Day 3: Bonaire
|Lionfish; we don't see this one either (a very destructive invasive species)|
THB gets a full night's sleep after waking up at 11:30 pm thinking it was 7am. Good news: fell back to sleep until 7:20am.
THB has his usual breakfast: imported Grape Nuts (brought from E-Ville). Snorkel out front of hotel again this morning and it is excellent, really good. Lots of fish, lots of variety, little snorkeling movement required.
|THB wears skins (probably 20+ years old and they still fit....stretchy!) and thus is avoiding sunburn; the water is plenty warm to snorkel naked, not that we see anyone doing that|
Since THB and DB are going snorkeling and carrying the bare minimum, the camera doesn't come with and so there aren't pic for the rest of the day. We saw a lot of interesting pic-worthy stuff, which we'll capture another day.
|LB swimming with the rays|
We decide to go to other side of island for lunch, maybe 15 - 20 minutes slow driving. and dine al fresco facing a large protected bay with white surf breaking on a reef 20 minutes away by wading, and lots of beginner windsurfers. LB has veg curry and rice and THB has grilled fish smothered in sauteed peppers and tomatoes, a small salad and tepid fries. With two Polar minis, $40 with a $200 view.
From there we troll the south end of the island very slowly on the one ring road: flamingos, freshly painted dinky slave huts, pelicans, some beach sculptures made of washed up trash and driftwood, salt pier, salt mounds, pink salt ponds, food trucks (yep, food trucks have come to Bonaire).
|Local guy getting ready for dip (first he takes a huge dump at pool's lip)|
Stop to snorkel at #53, Pink Beach (the dive and snorkel spots are numbered and named), where the snorkeling is right off shore (10 feet?) is terrific and further out very sparse. Of course, we started by going further out, then came back in close.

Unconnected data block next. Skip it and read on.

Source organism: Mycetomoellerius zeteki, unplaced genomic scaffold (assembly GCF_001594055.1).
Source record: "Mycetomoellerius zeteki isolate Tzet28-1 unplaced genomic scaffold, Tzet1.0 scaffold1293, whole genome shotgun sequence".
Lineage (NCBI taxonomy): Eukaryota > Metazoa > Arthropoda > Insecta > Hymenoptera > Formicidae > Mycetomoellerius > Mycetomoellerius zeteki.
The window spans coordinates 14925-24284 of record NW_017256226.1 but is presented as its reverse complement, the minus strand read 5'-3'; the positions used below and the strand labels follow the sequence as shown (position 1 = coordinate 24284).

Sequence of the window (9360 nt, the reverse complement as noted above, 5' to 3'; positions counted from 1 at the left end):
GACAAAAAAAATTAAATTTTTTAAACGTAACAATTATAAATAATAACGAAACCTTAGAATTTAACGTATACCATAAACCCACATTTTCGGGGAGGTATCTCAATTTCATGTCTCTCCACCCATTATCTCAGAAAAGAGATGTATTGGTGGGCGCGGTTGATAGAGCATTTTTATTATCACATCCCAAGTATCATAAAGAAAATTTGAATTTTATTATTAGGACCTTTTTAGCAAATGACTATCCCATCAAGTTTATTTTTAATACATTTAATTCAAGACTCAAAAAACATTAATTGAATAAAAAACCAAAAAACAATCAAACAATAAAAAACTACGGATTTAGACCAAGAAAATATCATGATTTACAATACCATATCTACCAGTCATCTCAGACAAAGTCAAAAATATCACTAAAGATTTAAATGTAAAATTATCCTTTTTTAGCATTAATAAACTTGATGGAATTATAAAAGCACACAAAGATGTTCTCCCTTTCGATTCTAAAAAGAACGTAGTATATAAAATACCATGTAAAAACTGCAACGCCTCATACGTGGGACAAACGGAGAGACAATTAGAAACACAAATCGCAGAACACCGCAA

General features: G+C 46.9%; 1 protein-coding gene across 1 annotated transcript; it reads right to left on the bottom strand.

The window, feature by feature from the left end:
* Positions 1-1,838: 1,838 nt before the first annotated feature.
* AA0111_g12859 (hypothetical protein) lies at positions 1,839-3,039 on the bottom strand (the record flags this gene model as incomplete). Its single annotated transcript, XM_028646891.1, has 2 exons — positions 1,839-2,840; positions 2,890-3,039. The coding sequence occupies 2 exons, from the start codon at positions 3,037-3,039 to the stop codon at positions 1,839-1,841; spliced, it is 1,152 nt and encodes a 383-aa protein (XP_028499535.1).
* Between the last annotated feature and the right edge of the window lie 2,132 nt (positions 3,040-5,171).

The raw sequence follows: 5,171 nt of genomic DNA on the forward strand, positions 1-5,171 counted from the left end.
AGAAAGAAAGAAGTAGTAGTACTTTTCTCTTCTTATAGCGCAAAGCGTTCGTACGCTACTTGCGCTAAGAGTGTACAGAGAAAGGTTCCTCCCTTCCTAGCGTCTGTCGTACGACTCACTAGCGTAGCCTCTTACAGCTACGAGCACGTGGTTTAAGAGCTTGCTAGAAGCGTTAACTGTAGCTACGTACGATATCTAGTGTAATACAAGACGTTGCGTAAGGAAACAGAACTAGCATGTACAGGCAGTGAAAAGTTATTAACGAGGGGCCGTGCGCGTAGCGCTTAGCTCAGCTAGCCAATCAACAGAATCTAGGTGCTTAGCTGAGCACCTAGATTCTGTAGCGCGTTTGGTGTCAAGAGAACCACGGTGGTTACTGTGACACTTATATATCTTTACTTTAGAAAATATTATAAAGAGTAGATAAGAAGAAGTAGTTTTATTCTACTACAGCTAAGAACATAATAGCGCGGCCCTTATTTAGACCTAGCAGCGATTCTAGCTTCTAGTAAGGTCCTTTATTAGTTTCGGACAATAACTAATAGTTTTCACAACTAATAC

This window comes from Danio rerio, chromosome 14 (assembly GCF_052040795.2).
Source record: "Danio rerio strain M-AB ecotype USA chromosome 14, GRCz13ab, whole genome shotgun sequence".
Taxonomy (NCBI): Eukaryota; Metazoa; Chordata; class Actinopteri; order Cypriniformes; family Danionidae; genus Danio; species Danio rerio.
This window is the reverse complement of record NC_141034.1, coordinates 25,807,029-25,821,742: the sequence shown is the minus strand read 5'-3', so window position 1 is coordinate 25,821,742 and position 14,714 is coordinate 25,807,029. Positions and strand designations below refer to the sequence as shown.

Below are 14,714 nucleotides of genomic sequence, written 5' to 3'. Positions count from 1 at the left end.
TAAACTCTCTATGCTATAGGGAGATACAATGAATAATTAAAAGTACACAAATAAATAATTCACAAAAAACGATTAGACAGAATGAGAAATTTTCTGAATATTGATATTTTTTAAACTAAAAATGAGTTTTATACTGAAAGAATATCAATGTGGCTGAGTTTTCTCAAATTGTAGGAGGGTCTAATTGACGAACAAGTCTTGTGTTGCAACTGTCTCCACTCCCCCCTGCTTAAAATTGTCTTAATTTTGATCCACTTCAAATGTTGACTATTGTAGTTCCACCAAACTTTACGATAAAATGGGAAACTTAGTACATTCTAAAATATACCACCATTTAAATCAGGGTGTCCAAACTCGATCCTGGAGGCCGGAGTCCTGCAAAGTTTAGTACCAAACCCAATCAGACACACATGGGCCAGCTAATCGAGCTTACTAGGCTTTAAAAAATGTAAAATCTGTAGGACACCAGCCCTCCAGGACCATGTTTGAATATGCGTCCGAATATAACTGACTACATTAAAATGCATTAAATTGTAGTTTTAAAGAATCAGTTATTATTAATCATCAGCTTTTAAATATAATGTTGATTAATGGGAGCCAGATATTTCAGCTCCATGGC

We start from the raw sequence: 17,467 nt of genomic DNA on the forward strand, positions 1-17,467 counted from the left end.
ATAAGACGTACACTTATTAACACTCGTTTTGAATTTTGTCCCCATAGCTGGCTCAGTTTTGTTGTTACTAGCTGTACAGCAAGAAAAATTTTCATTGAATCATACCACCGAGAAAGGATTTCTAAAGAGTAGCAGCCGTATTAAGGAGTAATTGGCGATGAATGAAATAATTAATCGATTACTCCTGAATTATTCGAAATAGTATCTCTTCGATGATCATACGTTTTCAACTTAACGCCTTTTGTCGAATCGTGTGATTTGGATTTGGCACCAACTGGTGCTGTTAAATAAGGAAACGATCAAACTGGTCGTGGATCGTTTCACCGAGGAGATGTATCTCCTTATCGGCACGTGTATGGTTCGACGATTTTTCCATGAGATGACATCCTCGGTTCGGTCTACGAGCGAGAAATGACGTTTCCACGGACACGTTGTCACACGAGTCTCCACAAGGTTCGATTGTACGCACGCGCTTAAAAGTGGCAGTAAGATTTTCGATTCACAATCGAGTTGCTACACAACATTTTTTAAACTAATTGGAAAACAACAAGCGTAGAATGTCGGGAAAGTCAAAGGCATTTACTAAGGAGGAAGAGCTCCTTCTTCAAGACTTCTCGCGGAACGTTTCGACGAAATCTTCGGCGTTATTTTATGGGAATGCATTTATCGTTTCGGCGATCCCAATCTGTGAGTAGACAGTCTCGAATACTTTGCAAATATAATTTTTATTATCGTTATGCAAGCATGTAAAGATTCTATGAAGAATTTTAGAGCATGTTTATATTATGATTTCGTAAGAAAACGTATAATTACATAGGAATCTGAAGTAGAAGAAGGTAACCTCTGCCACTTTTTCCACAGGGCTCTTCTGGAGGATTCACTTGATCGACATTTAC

|Highest risk of sunburn: large bald spot (not show in picture)|
Aside: access to water is very easy here, in fact walking from hotel to a great spot out front is longer than when you park the truck at a site and walk in. #53 was 40 feet to water from truck and 10 feet from shoreline and was terrific along a stretch of beach that went over 1/2 mile in either direction from where we started; we put our stuff down at easy in/out. Saw one other snorkeler...more divers coming in from out of the "depths" than snorkelers. In fact, we've seen many more divers than snorkelers so far.
Shopping at Van den Tweel Supermarket for more in-room dining supplements plus more sun tan lotion and aloe, $45. We're pretty much going to be dining out "nice" for lunch and eating our dinners of pupus on the the shared balcony deck. We saw an American family of four shopping: dad pulled out a beer and down crashed two or three more, exploding all over the place. THB let LB pull out the beers with less shaky hands that essential-tremored THB.
This shopping can wear out a couple of snorkelers: we stop and have Surinamese Javan ice cream. Super soft cafe for THB (gritty, so soft the scooper put the cone upside down in a cup) and cookies and caramel for LB, $6.
|Dinner on the deck (along with the local mosquitoes)|
Back to Coral Paradise (no quotes required, this place is a real paradise) where LB meets the former owners and chats them up while THB is hanging out the gear to dry overnight.
Clean up, rest up, do some e-mailing, rest up some more, and pretty soon it is time for pupus.
Book Review: With The Old Breed, E. B. Sledge: The last bit of the WWII invasion of Japan as told by a Marine who fought through two harrowing island invasions. Originally published in 1981 and then subsequently annotated later. Harrowing and numbing, Sledge was one of the few to escape physically uninjured; everyone who participated had to be mentally damaged. Recommended